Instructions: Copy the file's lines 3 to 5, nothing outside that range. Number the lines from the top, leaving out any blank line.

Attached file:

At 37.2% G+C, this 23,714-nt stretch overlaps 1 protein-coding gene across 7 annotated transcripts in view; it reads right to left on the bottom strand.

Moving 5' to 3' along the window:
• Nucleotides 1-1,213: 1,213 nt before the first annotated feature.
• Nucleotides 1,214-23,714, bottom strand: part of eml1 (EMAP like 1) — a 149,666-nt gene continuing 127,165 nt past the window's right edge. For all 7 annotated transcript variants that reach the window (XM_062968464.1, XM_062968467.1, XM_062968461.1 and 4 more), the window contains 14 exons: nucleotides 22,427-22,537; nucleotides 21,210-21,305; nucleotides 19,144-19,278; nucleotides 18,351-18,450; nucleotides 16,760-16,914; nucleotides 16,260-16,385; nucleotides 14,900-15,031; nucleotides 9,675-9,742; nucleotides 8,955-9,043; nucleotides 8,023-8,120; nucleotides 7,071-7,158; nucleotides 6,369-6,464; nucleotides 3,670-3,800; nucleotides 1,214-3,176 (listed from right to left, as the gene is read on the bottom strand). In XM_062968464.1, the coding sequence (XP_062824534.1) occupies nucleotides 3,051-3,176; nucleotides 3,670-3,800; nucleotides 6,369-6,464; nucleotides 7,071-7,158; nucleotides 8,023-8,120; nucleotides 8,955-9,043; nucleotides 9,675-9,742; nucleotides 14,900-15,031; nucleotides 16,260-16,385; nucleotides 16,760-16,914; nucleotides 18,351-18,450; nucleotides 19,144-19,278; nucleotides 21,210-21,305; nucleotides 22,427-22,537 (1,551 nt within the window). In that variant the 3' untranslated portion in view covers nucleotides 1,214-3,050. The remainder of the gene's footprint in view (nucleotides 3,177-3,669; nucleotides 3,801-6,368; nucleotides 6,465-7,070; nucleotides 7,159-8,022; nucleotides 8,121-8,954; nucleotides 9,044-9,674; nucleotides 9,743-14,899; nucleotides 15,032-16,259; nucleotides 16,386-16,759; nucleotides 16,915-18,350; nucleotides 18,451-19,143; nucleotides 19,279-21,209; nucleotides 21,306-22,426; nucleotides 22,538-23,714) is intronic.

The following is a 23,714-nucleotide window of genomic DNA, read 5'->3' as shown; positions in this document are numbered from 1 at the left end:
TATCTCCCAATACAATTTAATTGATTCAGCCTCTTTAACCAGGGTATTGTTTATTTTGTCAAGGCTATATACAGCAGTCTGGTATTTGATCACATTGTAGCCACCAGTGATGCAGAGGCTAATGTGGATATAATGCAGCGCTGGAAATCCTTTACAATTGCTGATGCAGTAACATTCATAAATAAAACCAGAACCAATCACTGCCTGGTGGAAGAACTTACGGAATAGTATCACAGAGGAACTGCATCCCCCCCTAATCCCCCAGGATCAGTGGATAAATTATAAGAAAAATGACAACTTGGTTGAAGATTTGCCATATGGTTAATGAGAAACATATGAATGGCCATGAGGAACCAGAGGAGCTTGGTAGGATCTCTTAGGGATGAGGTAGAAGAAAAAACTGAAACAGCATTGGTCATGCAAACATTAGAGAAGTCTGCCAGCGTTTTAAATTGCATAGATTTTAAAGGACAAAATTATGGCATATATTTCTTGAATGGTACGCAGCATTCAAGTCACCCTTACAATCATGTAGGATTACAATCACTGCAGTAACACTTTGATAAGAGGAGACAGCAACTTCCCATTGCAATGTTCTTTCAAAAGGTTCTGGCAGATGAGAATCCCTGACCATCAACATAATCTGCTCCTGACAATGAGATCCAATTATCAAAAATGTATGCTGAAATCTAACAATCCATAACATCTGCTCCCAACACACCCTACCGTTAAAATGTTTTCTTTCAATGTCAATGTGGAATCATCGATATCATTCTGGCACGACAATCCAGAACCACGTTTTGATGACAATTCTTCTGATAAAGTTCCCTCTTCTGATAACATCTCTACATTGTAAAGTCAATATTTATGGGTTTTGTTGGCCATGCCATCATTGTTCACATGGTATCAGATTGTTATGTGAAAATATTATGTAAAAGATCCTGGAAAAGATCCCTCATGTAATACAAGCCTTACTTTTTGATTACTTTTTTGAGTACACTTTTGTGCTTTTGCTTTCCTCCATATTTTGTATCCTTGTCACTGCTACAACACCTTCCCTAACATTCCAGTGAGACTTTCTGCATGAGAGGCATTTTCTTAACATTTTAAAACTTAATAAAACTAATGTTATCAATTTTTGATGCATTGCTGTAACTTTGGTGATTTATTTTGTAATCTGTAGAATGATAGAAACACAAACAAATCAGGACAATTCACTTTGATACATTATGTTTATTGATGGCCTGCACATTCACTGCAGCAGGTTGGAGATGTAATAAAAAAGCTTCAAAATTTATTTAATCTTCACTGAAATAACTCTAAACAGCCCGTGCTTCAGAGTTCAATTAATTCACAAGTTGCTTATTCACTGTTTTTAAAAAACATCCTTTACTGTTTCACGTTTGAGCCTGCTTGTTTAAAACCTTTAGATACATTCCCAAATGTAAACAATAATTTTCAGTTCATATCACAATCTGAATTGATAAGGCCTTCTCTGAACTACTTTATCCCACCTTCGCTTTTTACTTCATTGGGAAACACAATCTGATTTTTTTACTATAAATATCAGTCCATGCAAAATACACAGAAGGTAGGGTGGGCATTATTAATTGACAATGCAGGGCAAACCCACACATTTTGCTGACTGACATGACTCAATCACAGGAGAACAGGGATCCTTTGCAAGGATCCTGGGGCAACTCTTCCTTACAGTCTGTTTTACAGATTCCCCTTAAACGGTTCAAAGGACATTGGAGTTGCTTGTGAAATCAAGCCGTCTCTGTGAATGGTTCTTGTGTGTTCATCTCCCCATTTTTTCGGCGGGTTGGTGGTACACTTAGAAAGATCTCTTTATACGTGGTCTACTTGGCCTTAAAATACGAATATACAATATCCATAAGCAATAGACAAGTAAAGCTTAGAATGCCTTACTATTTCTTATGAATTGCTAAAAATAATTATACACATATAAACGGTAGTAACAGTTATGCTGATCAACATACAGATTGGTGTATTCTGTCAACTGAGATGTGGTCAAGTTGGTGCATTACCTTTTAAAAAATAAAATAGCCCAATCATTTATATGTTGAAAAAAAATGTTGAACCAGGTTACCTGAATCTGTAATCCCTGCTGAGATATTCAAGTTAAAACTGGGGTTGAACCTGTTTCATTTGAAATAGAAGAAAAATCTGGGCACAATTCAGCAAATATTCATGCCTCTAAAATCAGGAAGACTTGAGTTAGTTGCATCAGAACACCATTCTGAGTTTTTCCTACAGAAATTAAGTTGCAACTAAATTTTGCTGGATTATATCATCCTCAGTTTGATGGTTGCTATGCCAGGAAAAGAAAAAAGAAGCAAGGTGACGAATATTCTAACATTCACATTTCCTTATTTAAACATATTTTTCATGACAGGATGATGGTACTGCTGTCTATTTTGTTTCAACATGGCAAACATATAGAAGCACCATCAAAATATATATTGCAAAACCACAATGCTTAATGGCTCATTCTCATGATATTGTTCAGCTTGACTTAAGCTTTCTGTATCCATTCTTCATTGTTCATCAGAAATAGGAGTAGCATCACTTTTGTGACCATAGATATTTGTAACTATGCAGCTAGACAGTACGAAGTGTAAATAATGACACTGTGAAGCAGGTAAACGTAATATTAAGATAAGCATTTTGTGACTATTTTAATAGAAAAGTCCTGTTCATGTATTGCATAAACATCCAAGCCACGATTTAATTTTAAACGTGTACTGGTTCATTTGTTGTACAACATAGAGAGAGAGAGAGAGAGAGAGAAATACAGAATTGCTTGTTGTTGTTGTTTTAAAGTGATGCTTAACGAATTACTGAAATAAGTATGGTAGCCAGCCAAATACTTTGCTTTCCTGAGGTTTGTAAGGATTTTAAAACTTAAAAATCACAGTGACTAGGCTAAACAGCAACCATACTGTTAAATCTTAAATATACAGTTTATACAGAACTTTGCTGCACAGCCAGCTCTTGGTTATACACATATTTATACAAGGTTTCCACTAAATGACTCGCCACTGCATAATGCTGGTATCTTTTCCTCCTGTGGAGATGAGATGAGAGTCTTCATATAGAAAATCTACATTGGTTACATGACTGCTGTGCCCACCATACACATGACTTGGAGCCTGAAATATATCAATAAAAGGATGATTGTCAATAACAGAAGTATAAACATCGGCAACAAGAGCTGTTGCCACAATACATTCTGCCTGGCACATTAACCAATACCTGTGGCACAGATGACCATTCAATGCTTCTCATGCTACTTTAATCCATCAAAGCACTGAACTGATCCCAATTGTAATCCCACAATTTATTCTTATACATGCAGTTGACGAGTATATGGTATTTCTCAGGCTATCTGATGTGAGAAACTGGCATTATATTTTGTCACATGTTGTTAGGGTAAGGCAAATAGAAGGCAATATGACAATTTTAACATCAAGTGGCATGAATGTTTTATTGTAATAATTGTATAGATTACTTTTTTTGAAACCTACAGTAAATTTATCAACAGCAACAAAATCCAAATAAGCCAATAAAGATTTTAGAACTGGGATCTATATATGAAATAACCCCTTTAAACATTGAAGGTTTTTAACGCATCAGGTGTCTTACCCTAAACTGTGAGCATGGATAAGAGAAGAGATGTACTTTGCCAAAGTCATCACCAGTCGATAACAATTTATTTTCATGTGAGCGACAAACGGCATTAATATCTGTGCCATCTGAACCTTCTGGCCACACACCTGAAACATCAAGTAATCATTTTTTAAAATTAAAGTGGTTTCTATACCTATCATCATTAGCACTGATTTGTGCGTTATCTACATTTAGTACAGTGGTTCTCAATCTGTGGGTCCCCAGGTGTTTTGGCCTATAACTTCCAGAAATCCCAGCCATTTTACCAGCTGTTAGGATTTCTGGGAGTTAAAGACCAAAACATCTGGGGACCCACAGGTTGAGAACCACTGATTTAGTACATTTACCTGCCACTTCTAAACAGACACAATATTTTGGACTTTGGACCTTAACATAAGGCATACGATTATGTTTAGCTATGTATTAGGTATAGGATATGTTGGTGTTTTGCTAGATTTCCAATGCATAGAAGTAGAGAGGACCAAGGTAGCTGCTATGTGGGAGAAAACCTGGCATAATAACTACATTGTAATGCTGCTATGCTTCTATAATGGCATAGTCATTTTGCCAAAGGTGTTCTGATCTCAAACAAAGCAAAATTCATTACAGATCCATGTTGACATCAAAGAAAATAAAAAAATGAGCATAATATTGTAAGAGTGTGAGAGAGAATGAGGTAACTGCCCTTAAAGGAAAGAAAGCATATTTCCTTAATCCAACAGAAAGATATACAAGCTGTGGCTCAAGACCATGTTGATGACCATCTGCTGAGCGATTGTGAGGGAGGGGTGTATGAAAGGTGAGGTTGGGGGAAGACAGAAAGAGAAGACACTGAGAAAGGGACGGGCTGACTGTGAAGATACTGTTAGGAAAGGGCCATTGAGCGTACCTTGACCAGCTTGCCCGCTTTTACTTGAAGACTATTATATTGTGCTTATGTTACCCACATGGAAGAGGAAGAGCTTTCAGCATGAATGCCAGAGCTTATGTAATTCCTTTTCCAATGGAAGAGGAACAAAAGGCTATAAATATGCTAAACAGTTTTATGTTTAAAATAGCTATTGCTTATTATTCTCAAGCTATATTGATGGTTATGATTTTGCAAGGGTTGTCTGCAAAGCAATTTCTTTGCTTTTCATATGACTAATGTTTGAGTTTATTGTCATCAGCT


• Nucleotides 1-1,213: 1,213 nt before the first annotated feature.
• Nucleotides 1,214-23,714, bottom strand: part of eml1 (EMAP like 1) — a 149,666-nt gene continuing 127,165 nt past the window's right edge. For all 7 annotated transcript variants that reach the window (XM_062968464.1, XM_062968467.1, XM_062968461.1 and 4 more), the window contains 14 exons: nucleotides 22,427-22,537; nucleotides 21,210-21,305; nucleotides 19,144-19,278; nucleotides 18,351-18,450; nucleotides 16,760-16,914; nucleotides 16,260-16,385; nucleotides 14,900-15,031; nucleotides 9,675-9,742; nucleotides 8,955-9,043; nucleotides 8,023-8,120; nucleotides 7,071-7,158; nucleotides 6,369-6,464; nucleotides 3,670-3,800; nucleotides 1,214-3,176 (listed from right to left, as the gene is read on the bottom strand). In XM_062968464.1, the coding sequence (XP_062824534.1) occupies nucleotides 3,051-3,176; nucleotides 3,670-3,800; nucleotides 6,369-6,464; nucleotides 7,071-7,158; nucleotides 8,023-8,120; nucleotides 8,955-9,043; nucleotides 9,675-9,742; nucleotides 14,900-15,031; nucleotides 16,260-16,385; nucleotides 16,760-16,914; nucleotides 18,351-18,450; nucleotides 19,144-19,278; nucleotides 21,210-21,305; nucleotides 22,427-22,537 (1,551 nt within the window). In that variant the 3' untranslated portion in view covers nucleotides 1,214-3,050. The remainder of the gene's footprint in view (nucleotides 3,177-3,669; nucleotides 3,801-6,368; nucleotides 6,465-7,070; nucleotides 7,159-8,022; nucleotides 8,121-8,954; nucleotides 9,044-9,674; nucleotides 9,743-14,899; nucleotides 15,032-16,259; nucleotides 16,386-16,759; nucleotides 16,915-18,350; nucleotides 18,451-19,143; nucleotides 19,279-21,209; nucleotides 21,306-22,426; nucleotides 22,538-23,714) is intronic.

The following is a 23,714-nucleotide window of genomic DNA, read 5'->3' as shown; positions in this document are numbered from 1 at the left end: